XIII. AESTHETICS

  1. The proposed facilities at the Monta Vista substation include new and modified lattice steel towers, new tubular steel poles, and new conductors. This new equipment would be partially visible from the Salem Avenue residential neighborhood southeast of the site, as well as from higher elevations such as the Diocese of San Jose property, the Gate of Heaven Cemetery, and the Rancho San Antonio Open Space Preserve. The addition of the new facilities would blend with the visual character of PG&Es facilities already present. Therefore, this impact would be less than significant.

    I-280 is designated as a scenic highway in the vicinity of the proposed project. Portions of the WLA/WLMV line visible along I-280 would be limited to reconductoring on currently existing towers. Therefore, the visual impact of and from these new facilities on I-280 would be less than significant.

    Views of the SCVWD property from the Barranca Drive residential neighborhood are screened by trees and vegetation. Springwood Apartment residents have the greatest sensitivity to changes at the SCVWD property, because of their elevated views. The proposed facilities at the SCVWD property would not create new features in strong contrast with the existing visual character of the site. Since the SCVWD property is an existing facility, a less than significant impact to scenic vistas or scenic highways would occur.

    Underground construction and reconductoring would result in no change to existing visual conditions in the project area.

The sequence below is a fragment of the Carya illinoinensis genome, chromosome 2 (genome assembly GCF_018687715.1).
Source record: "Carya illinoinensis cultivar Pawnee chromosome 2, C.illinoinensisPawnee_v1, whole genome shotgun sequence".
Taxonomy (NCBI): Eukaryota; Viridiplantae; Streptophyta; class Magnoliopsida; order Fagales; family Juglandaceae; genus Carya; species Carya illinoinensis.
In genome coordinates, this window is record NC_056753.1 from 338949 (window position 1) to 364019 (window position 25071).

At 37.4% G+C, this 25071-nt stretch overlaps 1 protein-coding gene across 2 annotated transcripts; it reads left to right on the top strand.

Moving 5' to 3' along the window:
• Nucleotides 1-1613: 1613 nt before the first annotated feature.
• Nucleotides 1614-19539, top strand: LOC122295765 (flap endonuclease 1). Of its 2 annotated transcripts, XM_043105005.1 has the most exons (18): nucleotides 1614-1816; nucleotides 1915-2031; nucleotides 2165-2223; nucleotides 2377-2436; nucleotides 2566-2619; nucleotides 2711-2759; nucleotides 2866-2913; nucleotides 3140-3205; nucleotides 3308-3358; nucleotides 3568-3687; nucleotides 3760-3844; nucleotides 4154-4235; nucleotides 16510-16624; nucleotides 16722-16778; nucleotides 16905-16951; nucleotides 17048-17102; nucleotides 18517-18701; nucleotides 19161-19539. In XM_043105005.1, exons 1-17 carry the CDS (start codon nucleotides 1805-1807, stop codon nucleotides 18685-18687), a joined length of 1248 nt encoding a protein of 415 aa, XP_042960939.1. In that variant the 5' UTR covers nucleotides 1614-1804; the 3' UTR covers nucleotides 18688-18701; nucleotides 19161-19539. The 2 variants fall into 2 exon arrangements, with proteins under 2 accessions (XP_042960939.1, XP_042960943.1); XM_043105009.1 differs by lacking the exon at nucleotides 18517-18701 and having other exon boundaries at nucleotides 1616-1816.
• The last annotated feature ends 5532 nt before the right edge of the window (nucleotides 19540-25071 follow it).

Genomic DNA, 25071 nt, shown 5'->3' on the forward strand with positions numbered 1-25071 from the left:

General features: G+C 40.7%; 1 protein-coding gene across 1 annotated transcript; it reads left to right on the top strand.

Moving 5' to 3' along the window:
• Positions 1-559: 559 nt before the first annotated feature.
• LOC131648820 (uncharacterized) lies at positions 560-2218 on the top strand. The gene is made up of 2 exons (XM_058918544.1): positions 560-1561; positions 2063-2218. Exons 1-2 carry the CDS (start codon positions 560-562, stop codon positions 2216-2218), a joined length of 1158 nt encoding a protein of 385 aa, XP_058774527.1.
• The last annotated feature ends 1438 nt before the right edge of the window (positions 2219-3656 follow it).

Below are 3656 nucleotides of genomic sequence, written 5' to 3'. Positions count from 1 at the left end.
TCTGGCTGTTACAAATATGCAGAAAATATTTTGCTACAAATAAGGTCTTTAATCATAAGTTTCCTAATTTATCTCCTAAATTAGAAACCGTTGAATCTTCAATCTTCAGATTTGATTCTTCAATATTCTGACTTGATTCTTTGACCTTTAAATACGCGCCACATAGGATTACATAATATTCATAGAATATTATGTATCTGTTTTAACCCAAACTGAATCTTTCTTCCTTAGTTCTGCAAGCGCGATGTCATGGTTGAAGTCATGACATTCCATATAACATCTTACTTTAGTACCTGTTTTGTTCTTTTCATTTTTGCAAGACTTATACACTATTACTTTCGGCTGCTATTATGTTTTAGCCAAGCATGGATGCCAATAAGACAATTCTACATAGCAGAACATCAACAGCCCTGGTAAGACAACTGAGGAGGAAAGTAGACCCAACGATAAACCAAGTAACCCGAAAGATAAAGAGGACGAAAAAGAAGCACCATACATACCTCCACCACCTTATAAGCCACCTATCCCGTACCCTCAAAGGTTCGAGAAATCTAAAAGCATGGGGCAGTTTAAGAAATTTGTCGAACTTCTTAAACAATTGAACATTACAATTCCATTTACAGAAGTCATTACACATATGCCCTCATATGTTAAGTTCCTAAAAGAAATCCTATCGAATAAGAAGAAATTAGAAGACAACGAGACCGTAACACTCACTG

2. Pursuant to CEQA, public views are eligible for protection and/or mitigation from project effects that could have a demonstrable negative aesthetic impact. The PEA provides photo renderings of existing conditions and visual simulations of the proposed poles at the Monta Vista substation (PG&E, 1998). As discussed above, much of the project would be constructed underground and out of sight of most viewers. The portion of the proposed project visible to the Salem Avenue residential neighborhood to the southeast would be relatively small. New equipment at the Monta Vista substation would be visible in part from these surrounding properties, but the proposed facilities would tend to blend visually with existing substation facilities.

    The Cupertino General Plan designates two policies that encourage the preservation of hillside views. These include discouraging structures on ridgelines and locating new structures in order to minimize the impacts on adjacent hillside properties and public open space. The Monta Vista substation is visible from higher elevations, including the Diocese of San Jose property, portions of the Gate of Heaven Cemetery, and Rancho San Antonio Open Space Preserve. The views from these surrounding properties would not be substantially impacted as a result of the new facilities. Therefore, visual impacts would be less than significant.

  3. New lighting would not be installed as part of the proposed project. A non-reflective finish would be used on proposed poles, circuit breakers and other project components to prevent glare (PG&E 1998). Therefore, the project would have no impact related to the creation of light or glare on surrounding uses.

TOP
Forward to Next Section
(Cultural Resources)
Back to Previous Section
(Utilities and Service Systems)
Back to Monta Vista/Wolfe/Stelling Looping Project Main Page CPUC Environmental Page CPUC Home Page